This technology is also a perfect fit with our other strategic choices for biofuels, all based on sustainable feedstocks and fermentation to produce advanced biofuels. It is part of our approach of integrating sugar cane and lignocellulosic biofuels with advanced technologies to produce products with a wide range of uses.

—Philip New, CEO BP Biofuels

The technology has been demonstrated in Martek’s field for more than 20 years and the challenge is to adapt this technology to the needs of the biofuels market, in terms of product profile and economics.

BP has agreed to contribute up to $10 million to this initial phase of the collaboration which leverages Martek’s significant expertise in microbial oil production and BP’s production and commercialization experience in biofuels as the platform for the joint development effort.

Martek will perform the biotechnology research and development associated with this initial phase, while BP will contribute to its integration within the biofuels value chain. All intellectual property owned prior to the execution of the JDA will be retained by each respective company, and all intellectual property developed during the JDA will be owned by BP, with an exclusive licence to Martek for application and commercialization in nutrition, cosmetic and pharmaceutical applications. Additionally, each party is entitled to certain commercial payments from technology commercialized in the other party’s field.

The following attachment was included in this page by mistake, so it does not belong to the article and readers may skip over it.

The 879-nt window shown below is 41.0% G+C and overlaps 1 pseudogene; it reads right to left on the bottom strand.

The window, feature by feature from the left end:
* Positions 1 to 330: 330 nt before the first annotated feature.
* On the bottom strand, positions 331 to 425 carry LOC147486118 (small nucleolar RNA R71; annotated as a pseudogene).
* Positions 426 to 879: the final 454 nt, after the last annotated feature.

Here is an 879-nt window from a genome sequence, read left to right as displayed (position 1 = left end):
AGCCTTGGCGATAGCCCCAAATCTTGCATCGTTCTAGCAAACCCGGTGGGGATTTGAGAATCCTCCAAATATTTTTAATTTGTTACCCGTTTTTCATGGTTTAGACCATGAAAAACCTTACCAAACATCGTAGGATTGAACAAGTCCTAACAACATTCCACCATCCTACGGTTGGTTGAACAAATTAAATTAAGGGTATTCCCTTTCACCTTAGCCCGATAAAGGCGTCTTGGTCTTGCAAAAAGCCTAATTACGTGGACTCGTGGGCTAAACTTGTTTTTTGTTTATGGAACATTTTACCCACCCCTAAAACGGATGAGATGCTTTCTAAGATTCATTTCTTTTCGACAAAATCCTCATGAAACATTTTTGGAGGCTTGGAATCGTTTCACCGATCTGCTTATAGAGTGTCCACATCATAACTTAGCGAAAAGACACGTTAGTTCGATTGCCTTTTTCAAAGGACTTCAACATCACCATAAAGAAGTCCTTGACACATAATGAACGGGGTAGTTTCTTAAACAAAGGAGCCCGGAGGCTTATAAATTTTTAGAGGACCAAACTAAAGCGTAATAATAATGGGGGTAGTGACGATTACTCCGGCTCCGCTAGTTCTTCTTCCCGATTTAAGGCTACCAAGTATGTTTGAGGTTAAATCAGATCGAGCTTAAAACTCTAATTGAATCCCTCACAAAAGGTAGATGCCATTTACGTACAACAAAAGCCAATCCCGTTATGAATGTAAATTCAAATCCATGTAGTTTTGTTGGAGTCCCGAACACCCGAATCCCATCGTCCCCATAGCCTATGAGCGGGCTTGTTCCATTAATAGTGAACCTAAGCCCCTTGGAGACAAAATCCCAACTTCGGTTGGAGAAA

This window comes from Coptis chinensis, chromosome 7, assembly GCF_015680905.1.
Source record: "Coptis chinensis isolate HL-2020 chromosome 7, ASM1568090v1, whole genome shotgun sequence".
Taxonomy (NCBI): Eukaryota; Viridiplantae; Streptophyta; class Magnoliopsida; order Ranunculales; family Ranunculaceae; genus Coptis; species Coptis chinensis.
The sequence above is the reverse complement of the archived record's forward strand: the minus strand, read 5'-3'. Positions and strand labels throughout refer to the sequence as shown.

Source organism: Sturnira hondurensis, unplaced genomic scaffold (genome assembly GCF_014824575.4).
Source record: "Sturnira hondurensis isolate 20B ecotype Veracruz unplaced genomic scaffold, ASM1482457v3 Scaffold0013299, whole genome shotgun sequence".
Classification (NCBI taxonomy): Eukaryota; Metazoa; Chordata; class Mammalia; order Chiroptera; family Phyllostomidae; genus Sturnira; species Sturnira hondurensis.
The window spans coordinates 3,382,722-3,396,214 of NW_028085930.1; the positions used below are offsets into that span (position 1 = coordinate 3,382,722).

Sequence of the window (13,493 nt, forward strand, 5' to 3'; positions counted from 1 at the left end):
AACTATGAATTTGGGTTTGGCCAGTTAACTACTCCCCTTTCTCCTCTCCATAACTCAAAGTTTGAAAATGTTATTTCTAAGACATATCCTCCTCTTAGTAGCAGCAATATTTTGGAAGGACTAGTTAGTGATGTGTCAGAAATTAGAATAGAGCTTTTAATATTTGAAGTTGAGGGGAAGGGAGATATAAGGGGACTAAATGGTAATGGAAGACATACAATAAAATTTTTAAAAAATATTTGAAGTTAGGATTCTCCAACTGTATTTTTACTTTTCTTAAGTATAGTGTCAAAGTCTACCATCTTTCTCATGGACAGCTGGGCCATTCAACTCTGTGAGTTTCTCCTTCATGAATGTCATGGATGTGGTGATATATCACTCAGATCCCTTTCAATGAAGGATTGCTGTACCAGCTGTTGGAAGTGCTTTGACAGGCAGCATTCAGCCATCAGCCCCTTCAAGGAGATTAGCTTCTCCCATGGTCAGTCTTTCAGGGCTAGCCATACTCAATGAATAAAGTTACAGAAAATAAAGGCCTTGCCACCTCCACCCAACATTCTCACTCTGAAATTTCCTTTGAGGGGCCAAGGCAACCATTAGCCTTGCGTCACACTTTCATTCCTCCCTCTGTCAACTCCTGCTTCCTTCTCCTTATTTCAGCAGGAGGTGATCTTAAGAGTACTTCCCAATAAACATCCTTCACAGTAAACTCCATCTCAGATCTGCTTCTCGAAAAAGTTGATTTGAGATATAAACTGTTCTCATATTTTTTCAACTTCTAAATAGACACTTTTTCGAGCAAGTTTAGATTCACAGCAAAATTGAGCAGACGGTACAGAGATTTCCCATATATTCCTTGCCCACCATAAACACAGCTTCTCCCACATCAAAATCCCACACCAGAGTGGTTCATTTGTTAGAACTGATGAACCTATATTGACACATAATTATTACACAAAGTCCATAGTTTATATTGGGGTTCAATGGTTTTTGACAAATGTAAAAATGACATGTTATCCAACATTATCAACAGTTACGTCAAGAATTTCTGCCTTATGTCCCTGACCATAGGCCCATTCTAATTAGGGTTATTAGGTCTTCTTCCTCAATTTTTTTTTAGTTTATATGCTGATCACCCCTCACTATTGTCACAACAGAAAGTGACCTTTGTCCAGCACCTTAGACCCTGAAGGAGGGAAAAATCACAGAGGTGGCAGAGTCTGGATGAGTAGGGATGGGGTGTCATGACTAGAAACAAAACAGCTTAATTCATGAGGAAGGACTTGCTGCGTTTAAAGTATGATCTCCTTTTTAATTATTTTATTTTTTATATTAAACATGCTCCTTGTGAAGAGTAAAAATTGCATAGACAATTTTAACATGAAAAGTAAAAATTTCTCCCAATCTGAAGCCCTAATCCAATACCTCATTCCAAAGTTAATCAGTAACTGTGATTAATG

Weird. BP just announced it was getting out of biofuels. What's up with that outfit?


Reel, funny, I thought BP had just exited everything EXCEPT biofuels, eg wind, solar...

Henry Gibson

There is not a single acre of land owned by man from the beginning of the earth. Natural forces put plants where there was water to grow them. No land in rainforest areas was without plants. Natural forces built up fossil fuels from sunlight. If plants are used for fuel, the CO2 goes into the air and more is used for cultivating and harvesting and processing such crops. If this CO2 is subtracted from the CO2 produced from the remaining carbon in the fuel, It can be seen that the CO2 levels of the earth would be reduced if the carbon was all converted to charcoal and buried in deep mines.